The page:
img_0204
Lucia and her dad on the porch.

We’re learning to live with the clunks in the night, but it’s so funny, whereas in our previous apartment we used to go all frenetic when the smoke alarm went off and might wake Lucia, in this house, we let the sounds live.  I think we imagine she enjoys and leans into the creaks and the clunks as much as we do.  They’re a sort of comforting reminder that the house has its own truth to be spoken in a world that can be so careless with the histories, stories, and lives of things that mattered to someone and will matter in the future.

So on a rainy morning like this one, I listen to the rain fall on the rooftop, place my feet on the boards that have been here for hundreds of years, and relish the little creaks that let me know that my weight upon it means something to this sturdy, storied house.  And I wonder how our lives lived will be added to its landscape, our little imprint figured into its much longer, illustrious, creaky history.

Speak your truth (the whole truth), America

486166_4450241426252_1341685246_n
Plymouth, MA.  All photos by Evan Schneider.

Last night, after yet another independence day celebration, yet another weekend of flags, festivities, and fireworks, I read a rather apologetic post from one of the new co-moderators of the PUCSA.  In it, she writes that although she doesn’t want to be a “Debbie Downer,” on the fourth of July, she is also painfully aware of the transgressions of our nation, especially with regards to slavery and civil rights, and our present problems like gun violence, torture, pollution, and racism.  She writes that while she will celebrate, she recognizes that others will grieve.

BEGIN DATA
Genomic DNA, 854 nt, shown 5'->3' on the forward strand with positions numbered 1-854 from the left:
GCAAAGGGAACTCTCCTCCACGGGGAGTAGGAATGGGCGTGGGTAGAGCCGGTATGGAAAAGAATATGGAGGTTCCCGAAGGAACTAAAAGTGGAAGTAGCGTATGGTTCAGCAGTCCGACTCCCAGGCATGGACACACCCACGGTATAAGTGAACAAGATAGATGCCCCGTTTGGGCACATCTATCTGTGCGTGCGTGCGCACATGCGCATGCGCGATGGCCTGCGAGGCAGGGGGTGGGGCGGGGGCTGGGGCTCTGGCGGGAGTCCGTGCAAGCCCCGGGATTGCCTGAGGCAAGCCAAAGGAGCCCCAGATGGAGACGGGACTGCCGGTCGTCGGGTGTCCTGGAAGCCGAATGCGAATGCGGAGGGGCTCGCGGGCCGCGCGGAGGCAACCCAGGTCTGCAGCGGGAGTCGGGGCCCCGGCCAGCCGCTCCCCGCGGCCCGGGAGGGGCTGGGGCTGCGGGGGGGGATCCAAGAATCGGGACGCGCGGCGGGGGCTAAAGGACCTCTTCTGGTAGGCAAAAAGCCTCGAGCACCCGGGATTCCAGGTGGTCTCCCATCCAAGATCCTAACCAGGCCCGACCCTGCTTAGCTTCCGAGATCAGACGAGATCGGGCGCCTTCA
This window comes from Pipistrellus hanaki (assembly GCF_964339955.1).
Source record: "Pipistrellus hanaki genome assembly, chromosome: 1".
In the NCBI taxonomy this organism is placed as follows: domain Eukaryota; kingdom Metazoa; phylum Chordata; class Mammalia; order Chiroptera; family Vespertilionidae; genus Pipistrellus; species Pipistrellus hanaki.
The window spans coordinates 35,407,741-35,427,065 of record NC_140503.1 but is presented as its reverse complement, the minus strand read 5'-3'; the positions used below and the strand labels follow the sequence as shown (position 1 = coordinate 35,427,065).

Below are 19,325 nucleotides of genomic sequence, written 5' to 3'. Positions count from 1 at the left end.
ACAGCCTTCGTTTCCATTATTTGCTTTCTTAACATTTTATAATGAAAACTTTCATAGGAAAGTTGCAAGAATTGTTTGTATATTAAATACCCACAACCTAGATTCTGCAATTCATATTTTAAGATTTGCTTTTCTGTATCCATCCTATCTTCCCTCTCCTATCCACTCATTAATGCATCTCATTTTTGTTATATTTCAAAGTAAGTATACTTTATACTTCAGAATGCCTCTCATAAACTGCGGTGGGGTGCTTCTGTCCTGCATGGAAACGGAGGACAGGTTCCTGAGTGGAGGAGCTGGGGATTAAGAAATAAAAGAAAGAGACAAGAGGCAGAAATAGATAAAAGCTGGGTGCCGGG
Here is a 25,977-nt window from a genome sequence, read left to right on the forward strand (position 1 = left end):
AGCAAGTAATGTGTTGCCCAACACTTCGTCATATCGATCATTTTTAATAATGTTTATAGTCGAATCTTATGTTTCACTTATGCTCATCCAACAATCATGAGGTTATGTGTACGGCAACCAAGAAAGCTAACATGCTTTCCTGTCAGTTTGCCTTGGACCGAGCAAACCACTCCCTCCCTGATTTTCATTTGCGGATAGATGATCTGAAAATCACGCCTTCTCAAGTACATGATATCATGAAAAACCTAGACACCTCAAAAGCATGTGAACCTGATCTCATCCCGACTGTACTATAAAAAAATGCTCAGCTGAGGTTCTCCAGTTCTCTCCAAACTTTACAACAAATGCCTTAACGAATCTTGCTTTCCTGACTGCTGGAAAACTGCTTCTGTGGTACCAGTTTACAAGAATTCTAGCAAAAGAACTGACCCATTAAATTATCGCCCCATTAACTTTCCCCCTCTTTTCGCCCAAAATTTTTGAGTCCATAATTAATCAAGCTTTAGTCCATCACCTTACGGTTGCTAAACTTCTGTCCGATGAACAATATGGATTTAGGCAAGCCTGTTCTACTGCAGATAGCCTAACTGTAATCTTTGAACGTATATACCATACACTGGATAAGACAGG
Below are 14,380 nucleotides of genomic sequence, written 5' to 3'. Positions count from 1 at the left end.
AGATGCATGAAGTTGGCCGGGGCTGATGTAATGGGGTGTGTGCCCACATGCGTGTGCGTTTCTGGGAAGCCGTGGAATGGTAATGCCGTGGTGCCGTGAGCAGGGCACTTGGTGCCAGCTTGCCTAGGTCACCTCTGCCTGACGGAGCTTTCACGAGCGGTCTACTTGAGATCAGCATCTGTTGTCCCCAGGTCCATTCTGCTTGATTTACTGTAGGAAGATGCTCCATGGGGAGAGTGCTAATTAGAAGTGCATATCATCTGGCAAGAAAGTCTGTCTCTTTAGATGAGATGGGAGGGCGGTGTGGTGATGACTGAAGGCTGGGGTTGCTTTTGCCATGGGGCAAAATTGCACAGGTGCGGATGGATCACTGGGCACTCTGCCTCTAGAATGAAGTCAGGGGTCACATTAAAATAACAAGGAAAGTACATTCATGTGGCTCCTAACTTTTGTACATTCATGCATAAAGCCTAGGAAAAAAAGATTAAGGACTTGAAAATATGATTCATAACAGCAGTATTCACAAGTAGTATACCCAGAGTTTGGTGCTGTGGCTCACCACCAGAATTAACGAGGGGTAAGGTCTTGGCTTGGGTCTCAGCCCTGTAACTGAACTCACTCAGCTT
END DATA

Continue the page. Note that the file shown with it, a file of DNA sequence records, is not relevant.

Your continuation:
But I say, don’t apologize, Rev. Edmiston, for speaking your truth.  

We need voices of dissent in this country, even as we have those who cry out (and I would remark unapologetically, as well as uncritically) to “make America great again.”  We need  a fuller appreciation of our tattered history to find a more purposeful present.  In our zeal for patriotism, we often forget that our founders, flawed as they were, were hearty dissenters!

484622_4450242826287_739203129_n
Plymouth Rock.  

Why is it that we in America today are so afraid of the dissenters?  Why, despite years of good and bad, do we espouse to have all the answers?  Don’t we know that what makes America great is insight and innovation, change and adaptation, that can only come with critical reflection upon our very mistakes?

My truth this morning is that love is not enough.  We need justice.  We need change.